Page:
OVERVIEW: The Laird Norton Foundation’s grantmaking supports education, climate change, and vulnerable youth.
IP TAKE: Laird Norton can provide both program and operating support, which makes it an attractive funder for small and grassroots organizations.
PROFILE: Established in 1940, the Laird Norton Family Foundation has supported the philanthropic efforts of the Laird and Norton families through the then-Briarcombe Fund. In 2006, the family company donated $25 million to Briarcombe, which was renamed the Laird Norton foundation. Laird Norton believes water and sanitation efforts “the first step [in] improving health, education, economic welfare, and quality of life in developing countries.” Laird Norton supports arts in education, climate change, and vulnerable youth. It no longer make grants through its Global Fundamentals program, which has ended its WASH and sanitation efforts in the public health sector. However, it continues to support watershed efforts.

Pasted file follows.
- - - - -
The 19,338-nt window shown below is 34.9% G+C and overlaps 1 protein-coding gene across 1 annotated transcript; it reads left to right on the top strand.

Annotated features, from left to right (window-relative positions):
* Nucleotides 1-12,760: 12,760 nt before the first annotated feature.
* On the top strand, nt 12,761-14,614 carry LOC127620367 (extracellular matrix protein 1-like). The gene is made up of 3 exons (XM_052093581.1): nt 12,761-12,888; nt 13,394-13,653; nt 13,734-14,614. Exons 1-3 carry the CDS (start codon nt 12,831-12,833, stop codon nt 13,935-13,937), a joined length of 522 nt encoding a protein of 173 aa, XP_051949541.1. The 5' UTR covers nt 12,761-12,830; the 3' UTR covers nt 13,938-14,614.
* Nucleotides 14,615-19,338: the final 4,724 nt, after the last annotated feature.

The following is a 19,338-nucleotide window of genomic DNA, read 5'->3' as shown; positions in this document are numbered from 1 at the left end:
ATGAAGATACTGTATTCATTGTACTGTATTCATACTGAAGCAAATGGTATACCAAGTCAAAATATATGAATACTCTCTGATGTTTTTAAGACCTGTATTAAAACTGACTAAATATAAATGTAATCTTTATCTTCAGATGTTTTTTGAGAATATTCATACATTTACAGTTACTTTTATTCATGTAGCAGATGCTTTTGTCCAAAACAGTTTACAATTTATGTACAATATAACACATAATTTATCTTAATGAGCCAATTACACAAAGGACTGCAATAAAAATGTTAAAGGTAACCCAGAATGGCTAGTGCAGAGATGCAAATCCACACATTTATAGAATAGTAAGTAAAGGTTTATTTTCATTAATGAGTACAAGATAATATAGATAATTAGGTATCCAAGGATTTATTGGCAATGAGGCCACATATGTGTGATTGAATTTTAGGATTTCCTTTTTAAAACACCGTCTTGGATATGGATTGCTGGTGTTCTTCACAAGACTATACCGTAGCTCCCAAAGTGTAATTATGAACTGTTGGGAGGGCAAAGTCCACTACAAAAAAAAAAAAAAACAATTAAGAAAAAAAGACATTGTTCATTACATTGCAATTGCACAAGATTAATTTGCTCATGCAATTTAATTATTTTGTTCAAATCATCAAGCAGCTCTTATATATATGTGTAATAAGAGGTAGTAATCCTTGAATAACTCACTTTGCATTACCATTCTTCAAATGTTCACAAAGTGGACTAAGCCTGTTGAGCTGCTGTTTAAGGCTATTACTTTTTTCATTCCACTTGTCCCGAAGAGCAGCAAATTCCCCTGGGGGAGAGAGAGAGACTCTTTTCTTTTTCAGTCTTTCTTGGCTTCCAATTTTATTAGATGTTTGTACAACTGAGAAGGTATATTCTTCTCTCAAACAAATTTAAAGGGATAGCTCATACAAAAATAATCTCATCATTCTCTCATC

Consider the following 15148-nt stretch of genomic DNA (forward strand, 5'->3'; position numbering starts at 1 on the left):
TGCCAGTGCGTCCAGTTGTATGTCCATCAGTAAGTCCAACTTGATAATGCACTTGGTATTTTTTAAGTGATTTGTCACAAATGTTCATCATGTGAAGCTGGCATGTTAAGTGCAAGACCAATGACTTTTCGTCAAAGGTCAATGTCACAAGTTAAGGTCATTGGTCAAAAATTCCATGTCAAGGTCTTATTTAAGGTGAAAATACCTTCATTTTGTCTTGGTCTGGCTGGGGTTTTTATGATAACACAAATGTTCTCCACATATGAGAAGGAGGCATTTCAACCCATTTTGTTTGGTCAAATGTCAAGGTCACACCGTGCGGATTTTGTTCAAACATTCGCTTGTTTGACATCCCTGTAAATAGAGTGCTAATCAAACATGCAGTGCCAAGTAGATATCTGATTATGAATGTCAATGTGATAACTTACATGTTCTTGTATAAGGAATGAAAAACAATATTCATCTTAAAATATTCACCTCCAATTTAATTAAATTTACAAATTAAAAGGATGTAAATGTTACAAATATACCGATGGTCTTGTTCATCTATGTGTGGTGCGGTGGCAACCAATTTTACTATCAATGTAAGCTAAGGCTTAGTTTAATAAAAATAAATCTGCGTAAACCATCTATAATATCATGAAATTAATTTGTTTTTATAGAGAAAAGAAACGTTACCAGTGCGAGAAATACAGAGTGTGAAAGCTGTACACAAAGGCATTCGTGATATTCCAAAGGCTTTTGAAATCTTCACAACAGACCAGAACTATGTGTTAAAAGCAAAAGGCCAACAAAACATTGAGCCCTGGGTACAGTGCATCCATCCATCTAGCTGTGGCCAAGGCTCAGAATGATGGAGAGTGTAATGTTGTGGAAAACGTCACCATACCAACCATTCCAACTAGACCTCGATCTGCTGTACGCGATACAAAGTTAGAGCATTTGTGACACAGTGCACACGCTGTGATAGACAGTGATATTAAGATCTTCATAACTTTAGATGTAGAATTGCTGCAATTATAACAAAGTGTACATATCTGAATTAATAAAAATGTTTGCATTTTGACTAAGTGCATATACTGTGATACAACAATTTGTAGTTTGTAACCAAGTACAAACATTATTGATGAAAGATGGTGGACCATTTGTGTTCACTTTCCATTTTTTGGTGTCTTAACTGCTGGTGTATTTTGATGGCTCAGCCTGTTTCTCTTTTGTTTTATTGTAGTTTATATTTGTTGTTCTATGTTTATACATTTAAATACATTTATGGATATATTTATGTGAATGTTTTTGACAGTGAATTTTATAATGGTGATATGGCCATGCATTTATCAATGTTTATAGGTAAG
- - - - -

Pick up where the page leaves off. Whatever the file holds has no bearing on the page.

Laird Norton has vastly reduced its public health investments in WASH and sanitation efforts. Instead, Laird Norton now makes public health grants through its Watershed and Climate Change programs. Its Watershed program, limited to the Northwestern U.S., invests in "collaborative, community-led watershed restoration with the goal of making measurable improvements in the ecosystems of watersheds – from fish passage and stream restoration to land conservation and environmental education for local youth." While LN funds public health grants as they relate to watershed concerns, it emphasizes environmental concerns rather than public health issues. In contrast, its climate change program offers some public health related funding. However, LN only supports public health projects in this area that mitigate the affects of climate change on health. Despite this, LN has largely shifted its public health investments elsewhere.
Grants typically range from $20,000 to $50,000. Grant periods are one year, but the foundation occasionally considers multi-year awards. LN does not accept unsolicited applications. However, accepts “brief inquiries” from organizations whose work aligns with the foundation’s global grantmaking priorities.
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